Alberni politicos mull conflict of interest court ruling

Port Alberni’s civic governments are dealing with a BC Court of Appeal decision regarding civic officials’ conflict of interest guidelines.

Port Alberni’s civic governments are dealing with a BC Court of Appeal decision regarding civic officials’ conflict of interest guidelines.

On Jan. 13, appeal court overturned a ruling in the Schlenker v. Torgrimson Supreme Court case. The courts deemed that two elected officials on Salt Spring Island illegally cast votes to provide money to non-profit organizations in which they were directors.

Conflict of interest is now considered pecuniary, or involving money, the judgment noted. As long as the matter involves giving public funds and the respondents have an interest then it makes no difference that they didn’t directly benefit.

A February report from the Union of B.C. Municipalities noted that “…the court decision could mean that elected officials will no longer be able to participate in non-profit societies that receive money from local government,” the report showed. “…the elected officials could be disqualified from office if they vote on matters that would benefit the society financially, even if there is no personal financial benefit to them.

The development has been on the radar of Port Alberni city council through legal bulletins and notices, and council has taken steps to deal with it, city manager Ken Watson said.

Several councillors sit on various organizations. Mayor John Douglas: Port Alberni Twinning Society; Hira Chopra: Alberni Valley Chamber of Commerce; Wendy Kerr: Community Stakeholders Initiative To End Homelessness.

But in advance of this issue, those appointments are now in liaison, non-voting capacities negating a conflict, Watson said.

The Alberni-Clayoquot Regional District is wrestling with the issue as well.

Regional district CAO Russell Dyson circulated a report about the matter to directors in advance of their March 13 meeting.

“Public officials, such as directors who are active in their community are likely to face many conflict of interest situations,” Dyson wrote. “It is important therefore that conflicts be recognized quickly and handled appropriately.”

Situations such as a re-zoning decision that impacts a director’s land value, or a decision that benefits a director’s family, associates or organization they belong to can constitute a conflict, Dyson wrote.

But the rule does not apply to interests that are held in common with the community, he noted.

ACRD officials are given a conflict of interest orientation, and directors review through the Union of BC Municipalities. But the ACRD’s policy with respect to directors’ appointments to other groups isn’t as cut and dried as the city, Dyson said.

“They’ve (city) taken the lead with liaison appointments only. We haven’t taken that approach,” he said.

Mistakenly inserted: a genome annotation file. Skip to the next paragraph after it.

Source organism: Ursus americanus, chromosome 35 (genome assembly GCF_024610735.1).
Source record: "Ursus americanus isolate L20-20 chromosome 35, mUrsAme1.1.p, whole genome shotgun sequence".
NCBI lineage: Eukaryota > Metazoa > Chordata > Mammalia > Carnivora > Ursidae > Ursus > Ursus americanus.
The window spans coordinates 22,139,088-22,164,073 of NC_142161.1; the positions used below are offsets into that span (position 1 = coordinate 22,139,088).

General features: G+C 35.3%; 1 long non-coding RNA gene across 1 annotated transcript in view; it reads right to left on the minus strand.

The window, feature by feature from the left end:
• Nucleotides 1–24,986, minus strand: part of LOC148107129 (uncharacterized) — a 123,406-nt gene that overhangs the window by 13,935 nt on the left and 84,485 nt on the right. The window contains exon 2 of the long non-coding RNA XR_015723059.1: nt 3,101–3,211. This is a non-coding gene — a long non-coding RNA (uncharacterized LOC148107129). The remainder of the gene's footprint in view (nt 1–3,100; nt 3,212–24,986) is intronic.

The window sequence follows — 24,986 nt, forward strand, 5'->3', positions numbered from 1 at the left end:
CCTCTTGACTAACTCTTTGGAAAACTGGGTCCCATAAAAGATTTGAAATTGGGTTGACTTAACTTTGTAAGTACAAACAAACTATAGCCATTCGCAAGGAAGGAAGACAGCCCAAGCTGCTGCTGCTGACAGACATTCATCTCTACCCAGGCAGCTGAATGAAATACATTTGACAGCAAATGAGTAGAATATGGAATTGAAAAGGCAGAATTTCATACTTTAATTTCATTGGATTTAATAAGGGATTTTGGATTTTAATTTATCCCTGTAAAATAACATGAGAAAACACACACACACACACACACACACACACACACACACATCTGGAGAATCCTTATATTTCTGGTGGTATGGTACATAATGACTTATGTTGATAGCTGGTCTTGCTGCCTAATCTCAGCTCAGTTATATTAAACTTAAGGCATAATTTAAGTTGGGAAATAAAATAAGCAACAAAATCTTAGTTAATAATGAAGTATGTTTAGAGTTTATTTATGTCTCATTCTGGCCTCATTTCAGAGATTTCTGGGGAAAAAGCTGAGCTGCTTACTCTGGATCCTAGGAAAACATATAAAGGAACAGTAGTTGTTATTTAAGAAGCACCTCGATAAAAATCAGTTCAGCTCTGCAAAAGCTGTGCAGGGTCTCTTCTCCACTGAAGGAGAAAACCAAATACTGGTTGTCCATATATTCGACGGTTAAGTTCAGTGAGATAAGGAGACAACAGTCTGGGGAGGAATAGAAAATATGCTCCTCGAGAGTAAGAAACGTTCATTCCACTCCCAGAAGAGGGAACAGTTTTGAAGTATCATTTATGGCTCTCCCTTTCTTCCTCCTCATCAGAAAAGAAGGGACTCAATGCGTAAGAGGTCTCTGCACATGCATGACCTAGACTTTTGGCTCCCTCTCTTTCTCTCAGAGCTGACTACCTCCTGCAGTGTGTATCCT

“Ultimately, directors are responsible for taking action when there is a conflict.”

reporter@albernivalleynews.com

Twitter.com/AlberniNews

Just Posted

Thanksgiving Food Drive returns to Port Alberni

Volunteers will go door-to-door to collect non-perishable items

Tyee Club celebrates 80 years in Port Alberni

James Clark wins Fisherman of the Year award

John Horgan promises action after fatal mid-Island bus crash

Premier cites students, local Indigneous community as reason to repair the road

BCHL: Alberni Valley Bulldogs rally for the win with five goals in third period

Port Alberni team has won two games in a row at home

VIDEO: Grizzly bears fight along northern B.C. highway in rare footage

Cari McGillivray posted the head-turning video, shot near Stewart, B.C., to social media

Handgun crackdown, health spending and transit plans latest campaign promises

Friday was the end of a busy week on the campaign trail

B.C. woman photographs massive ant swarm on Abbotsford driveway

She asked what the ants were doing? The answer: war

Police arrest B.C. phone scammer linked to illegal call centres in India

Person arrested in Burnaby here on a work visa, says police

Air Canada forced girl, 12, to remove hijab: civil rights group

The San Francisco Bay Area office of the Council on American-Islamic Relations calling for change

Man from Winnipeg who was hiking alone found dead in Banff National Park

RCMP say the man was hiking alone on Mount Temple Thursday

Takaya, B.C.’s intriguing lone wolf, seen eating seal and howling away on Discovery Island

Fun facts about Takaya the wolf, like his a 36-hour tour around Chatham, Discovery Islands

Resident finds loaded shotgun inside a duffle bag in Kelowna alleyway

RCMP seized a loaded 12-gauge shotgun, ammunition, clothing and other items

Graffiti, calls and Snapchat: RCMP probe string of threats targeting Kamloops schools

There have been nine different threats made to four different schools in the city

Most Read